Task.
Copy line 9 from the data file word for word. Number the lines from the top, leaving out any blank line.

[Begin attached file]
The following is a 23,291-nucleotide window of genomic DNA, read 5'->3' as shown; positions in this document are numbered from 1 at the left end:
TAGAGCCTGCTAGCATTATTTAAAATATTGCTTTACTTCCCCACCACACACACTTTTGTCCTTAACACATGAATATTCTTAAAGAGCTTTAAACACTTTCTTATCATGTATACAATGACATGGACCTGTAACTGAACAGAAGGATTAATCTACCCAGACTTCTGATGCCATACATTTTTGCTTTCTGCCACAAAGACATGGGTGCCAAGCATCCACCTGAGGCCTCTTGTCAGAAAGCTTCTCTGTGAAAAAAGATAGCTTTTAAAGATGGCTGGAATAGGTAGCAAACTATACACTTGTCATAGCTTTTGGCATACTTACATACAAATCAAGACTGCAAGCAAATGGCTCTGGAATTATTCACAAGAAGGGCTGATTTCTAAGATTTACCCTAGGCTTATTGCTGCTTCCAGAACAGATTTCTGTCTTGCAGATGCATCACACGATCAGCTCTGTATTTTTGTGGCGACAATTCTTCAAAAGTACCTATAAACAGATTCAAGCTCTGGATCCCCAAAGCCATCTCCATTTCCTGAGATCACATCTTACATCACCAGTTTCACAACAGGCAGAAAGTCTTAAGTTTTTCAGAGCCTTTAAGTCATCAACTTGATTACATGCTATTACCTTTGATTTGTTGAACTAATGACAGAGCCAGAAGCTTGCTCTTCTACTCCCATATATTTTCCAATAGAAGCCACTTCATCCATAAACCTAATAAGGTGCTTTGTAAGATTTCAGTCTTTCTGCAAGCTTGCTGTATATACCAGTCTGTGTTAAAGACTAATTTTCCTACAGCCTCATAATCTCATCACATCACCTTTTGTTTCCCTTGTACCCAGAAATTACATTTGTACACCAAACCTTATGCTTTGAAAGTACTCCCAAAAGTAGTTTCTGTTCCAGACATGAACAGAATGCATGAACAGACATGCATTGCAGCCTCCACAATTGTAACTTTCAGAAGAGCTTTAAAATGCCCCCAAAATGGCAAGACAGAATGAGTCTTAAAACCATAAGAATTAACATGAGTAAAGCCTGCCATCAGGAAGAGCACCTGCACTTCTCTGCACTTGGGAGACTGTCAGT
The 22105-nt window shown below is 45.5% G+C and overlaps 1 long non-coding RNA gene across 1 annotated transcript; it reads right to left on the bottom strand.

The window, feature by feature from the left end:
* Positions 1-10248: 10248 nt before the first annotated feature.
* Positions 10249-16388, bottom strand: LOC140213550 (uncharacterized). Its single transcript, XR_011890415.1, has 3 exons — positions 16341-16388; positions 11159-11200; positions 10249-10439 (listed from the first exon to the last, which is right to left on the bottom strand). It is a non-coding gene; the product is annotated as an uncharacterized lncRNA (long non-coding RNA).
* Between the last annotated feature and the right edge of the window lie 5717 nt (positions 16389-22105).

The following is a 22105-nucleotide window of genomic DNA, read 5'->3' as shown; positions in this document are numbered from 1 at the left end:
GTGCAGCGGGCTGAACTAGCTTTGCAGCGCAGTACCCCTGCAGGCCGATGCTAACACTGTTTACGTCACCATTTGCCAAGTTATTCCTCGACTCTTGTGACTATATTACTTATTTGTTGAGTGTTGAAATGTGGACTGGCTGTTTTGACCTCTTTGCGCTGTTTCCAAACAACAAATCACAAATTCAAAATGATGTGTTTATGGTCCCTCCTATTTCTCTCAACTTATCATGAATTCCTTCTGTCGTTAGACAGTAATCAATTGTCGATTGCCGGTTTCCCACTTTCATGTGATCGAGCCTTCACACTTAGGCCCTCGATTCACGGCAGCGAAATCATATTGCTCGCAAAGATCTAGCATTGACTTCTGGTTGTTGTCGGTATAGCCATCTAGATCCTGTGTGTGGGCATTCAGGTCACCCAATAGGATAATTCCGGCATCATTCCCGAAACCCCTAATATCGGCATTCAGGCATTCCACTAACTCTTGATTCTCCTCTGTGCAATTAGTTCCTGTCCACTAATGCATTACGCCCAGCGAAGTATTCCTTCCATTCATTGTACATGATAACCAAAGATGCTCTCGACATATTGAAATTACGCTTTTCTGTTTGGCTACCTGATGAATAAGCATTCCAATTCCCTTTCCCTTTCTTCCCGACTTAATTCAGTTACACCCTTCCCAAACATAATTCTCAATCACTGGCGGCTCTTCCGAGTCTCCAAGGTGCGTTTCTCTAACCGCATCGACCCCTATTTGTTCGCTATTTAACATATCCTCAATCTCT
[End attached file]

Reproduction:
GTGCAGCGGGCTGAACTAGCTTTGCAGCGCAGTACCCCTGCAGGCCGATGCTAACACTGTTTACGTCACCATTTGCCAAGTTATTCCTCGACTCTTGTGACTATATTACTTATTTGTTGAGTGTTGAAATGTGGACTGGCTGTTTTGACCTCTTTGCGCTGTTTCCAAACAACAAATCACAAATTCAAAATGATGTGTTTATGGTCCCTCCTATTTCTCTCAACTTATCATGAATTCCTTCTGTCGTTAGACAGTAATCAATTGTCGATTGCCGGTTTCCCACTTTCATGTGATCGAGCCTTCACACTTAGGCCCTCGATTCACGGCAGCGAAATCATATTGCTCGCAAAGATCTAGCATTGACTTCTGGTTGTTGTCGGTATAGCCATCTAGATCCTGTGTGTGGGCATTCAGGTCACCCAATAGGATAATTCCGGCATCATTCCCGAAACCCCTAATATCGGCATTCAGGCATTCCACTAACTCTTGATTCTCCTCTGTGCAATTAGTTCCTGTCCACTAATGCATTACGCCCAGCGAAGTATTCCTTCCATTCATTGTACATGATAACCAAAGATGCTCTCGACATATTGAAATTACGCTTTTCTGTTTGGCTACCTGATGAATAAGCATTCCAATTCCCTTTCCCTTTCTTCCCGACTTAATTCAGTTACACCCTTCCCAAACATAATTCTCAATCACTGGCGGCTCTTCCGAGTCTCCAAGGTGCGTTTCTCTAACCGCATCGACCCCTATTTGTTCGCTATTTAACATATCCTCAATCTCT